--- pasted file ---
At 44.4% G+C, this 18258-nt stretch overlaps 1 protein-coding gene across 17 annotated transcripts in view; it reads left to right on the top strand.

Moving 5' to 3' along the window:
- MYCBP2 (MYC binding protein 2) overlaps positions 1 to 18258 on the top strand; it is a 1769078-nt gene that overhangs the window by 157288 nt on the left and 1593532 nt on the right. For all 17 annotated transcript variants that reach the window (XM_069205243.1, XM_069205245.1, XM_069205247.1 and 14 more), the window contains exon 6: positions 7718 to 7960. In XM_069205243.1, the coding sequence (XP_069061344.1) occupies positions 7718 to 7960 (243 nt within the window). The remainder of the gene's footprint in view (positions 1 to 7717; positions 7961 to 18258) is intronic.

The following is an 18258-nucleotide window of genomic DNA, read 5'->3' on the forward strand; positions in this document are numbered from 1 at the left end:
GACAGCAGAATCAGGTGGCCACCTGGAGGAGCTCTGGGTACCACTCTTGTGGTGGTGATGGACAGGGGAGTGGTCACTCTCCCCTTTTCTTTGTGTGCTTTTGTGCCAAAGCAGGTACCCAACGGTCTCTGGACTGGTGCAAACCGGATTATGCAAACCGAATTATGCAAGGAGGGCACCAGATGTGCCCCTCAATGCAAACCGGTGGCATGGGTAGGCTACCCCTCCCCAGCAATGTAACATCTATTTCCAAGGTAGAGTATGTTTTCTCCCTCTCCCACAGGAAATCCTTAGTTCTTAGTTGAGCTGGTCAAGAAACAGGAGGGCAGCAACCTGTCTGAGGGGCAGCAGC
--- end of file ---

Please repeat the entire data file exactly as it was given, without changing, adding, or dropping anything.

At 44.4% G+C, this 18258-nt stretch overlaps 1 protein-coding gene across 17 annotated transcripts in view; it reads left to right on the top strand.

Moving 5' to 3' along the window:
- MYCBP2 (MYC binding protein 2) overlaps positions 1 to 18258 on the top strand; it is a 1769078-nt gene that overhangs the window by 157288 nt on the left and 1593532 nt on the right. For all 17 annotated transcript variants that reach the window (XM_069205243.1, XM_069205245.1, XM_069205247.1 and 14 more), the window contains exon 6: positions 7718 to 7960. In XM_069205243.1, the coding sequence (XP_069061344.1) occupies positions 7718 to 7960 (243 nt within the window). The remainder of the gene's footprint in view (positions 1 to 7717; positions 7961 to 18258) is intronic.

The following is an 18258-nucleotide window of genomic DNA, read 5'->3' on the forward strand; positions in this document are numbered from 1 at the left end:
GACAGCAGAATCAGGTGGCCACCTGGAGGAGCTCTGGGTACCACTCTTGTGGTGGTGATGGACAGGGGAGTGGTCACTCTCCCCTTTTCTTTGTGTGCTTTTGTGCCAAAGCAGGTACCCAACGGTCTCTGGACTGGTGCAAACCGGATTATGCAAACCGAATTATGCAAGGAGGGCACCAGATGTGCCCCTCAATGCAAACCGGTGGCATGGGTAGGCTACCCCTCCCCAGCAATGTAACATCTATTTCCAAGGTAGAGTATGTTTTCTCCCTCTCCCACAGGAAATCCTTAGTTCTTAGTTGAGCTGGTCAAGAAACAGGAGGGCAGCAACCTGTCTGAGGGGCAGCAGC